"One is absolutely sickened, not by the crimes that the wicked have committed, but by the punishments that the good have inflicted." - Oscar Wilde

Friday, May 13, 2016

Pfizer Blocks the Use of Its Drugs in Executions

Pfizer World Headquarters
Pfizer World Headquarters
The pharmaceutical giant Pfizer announced on Friday that it has imposed sweeping controls on the distribution of its products to ensure that none are used in lethal injections, a step that closes off the last remaining open-market source of drugs used in executions.

More than 20 American and European drug companies have already adopted such restrictions, citing either moral or business reasons. Nonetheless, the decision from one of the world’s leading pharmaceutical manufacturers is seen as a milestone.

“With Pfizer’s announcement, all F.D.A.-approved manufacturers of any potential execution drug have now blocked their sale for this purpose,” said Maya Foa, who tracks drug companies for Reprieve, a London-based human rights advocacy group. “Executing states must now go underground if they want to get hold of medicines for use in lethal injection.”

The obstacles to lethal injection have grown in the last five years as manufacturers, seeking to avoid association with executions, have barred the sale of their products to corrections agencies. Experiments with new drugs, a series of botched executions and covert efforts to obtain lethal chemicals have mired many states in court challenges.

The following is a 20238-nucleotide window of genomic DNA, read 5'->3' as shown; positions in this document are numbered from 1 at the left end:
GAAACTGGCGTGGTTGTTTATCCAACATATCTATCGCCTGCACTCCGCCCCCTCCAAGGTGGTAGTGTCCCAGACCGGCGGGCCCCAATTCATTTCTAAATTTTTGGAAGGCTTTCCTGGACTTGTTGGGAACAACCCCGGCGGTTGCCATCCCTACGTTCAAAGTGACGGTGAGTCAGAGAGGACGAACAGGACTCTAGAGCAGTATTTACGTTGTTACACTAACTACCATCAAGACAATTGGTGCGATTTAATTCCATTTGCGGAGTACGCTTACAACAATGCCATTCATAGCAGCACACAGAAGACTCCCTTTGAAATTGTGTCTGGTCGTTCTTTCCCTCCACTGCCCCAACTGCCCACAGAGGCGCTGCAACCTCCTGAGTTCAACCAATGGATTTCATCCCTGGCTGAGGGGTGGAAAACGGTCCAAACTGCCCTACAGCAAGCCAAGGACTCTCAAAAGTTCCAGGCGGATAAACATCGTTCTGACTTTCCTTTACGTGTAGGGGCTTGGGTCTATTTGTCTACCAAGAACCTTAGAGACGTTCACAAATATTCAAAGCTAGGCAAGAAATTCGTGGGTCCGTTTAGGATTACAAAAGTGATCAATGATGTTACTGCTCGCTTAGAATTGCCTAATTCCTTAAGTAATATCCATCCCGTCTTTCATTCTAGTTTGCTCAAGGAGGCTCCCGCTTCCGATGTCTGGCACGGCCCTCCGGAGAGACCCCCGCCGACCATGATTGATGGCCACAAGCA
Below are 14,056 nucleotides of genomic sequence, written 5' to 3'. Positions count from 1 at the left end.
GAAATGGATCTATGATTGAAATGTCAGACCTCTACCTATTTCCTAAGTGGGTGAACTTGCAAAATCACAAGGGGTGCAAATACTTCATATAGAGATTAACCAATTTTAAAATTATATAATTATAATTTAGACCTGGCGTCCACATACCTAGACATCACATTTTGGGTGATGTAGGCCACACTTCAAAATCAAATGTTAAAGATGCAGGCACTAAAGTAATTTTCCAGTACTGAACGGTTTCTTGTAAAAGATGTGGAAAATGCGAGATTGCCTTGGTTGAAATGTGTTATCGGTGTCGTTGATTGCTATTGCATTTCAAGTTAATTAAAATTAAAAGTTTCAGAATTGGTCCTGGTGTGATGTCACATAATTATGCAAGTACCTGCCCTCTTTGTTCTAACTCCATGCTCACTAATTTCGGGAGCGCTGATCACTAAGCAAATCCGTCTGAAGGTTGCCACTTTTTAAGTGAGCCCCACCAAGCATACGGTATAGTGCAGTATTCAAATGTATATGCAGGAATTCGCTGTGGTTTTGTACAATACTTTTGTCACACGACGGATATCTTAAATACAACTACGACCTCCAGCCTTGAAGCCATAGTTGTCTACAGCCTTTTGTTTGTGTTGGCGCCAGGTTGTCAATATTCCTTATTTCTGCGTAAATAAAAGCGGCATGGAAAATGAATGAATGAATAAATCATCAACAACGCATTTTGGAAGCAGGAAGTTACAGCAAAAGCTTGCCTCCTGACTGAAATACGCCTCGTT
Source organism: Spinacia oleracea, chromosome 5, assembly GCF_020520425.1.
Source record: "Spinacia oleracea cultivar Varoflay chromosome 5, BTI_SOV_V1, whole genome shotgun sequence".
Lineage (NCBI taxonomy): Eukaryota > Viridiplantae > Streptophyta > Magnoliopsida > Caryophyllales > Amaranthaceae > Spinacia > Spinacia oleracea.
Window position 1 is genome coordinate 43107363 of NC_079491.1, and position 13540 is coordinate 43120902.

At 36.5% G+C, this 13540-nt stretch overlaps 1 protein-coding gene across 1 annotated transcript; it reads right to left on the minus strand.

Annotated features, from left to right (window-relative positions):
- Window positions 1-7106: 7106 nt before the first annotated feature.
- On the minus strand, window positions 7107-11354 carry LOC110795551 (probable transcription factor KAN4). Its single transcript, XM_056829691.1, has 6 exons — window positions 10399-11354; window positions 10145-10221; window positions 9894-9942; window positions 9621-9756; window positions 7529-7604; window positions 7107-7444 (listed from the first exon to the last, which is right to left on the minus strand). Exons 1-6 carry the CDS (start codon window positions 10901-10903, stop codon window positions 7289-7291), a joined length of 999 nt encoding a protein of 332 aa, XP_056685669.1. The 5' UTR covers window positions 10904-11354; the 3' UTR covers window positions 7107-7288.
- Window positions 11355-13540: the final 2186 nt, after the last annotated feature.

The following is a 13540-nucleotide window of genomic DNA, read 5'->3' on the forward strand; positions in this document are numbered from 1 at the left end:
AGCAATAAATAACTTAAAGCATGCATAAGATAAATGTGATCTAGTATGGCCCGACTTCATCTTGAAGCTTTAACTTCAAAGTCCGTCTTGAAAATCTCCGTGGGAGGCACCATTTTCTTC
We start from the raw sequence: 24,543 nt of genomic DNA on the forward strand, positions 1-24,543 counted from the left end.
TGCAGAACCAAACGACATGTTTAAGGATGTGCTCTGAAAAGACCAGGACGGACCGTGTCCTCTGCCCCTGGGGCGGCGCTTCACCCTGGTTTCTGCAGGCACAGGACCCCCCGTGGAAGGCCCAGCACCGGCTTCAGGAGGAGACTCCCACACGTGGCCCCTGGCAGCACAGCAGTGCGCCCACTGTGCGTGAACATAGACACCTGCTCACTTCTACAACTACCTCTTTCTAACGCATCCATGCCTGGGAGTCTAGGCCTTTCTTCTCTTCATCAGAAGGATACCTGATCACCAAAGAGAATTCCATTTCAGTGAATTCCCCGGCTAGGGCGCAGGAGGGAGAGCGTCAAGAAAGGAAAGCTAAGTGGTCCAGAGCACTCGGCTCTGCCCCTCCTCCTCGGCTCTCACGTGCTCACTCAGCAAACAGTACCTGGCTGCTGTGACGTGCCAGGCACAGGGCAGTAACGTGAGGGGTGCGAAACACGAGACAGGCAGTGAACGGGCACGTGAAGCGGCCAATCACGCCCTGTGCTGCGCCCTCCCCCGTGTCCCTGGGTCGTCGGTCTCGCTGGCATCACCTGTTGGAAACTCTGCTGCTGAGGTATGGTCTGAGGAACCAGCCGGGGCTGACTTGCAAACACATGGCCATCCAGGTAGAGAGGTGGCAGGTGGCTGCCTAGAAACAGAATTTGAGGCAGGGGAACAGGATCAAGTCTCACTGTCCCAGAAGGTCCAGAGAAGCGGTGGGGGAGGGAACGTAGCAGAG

The mounting difficulty in obtaining lethal drugs has already caused states to furtively scramble for supplies.

Some states have used straw buyers or tried to import drugs from abroad that are not approved by the Food and Drug Administration, only to see them seized by federal agents. Some have covertly bought supplies from compounding pharmacies while others, including Arizona, Oklahoma and Ohio, have been forced to delay executions for months or longer because of drug shortages or legal issues tied to injection procedures.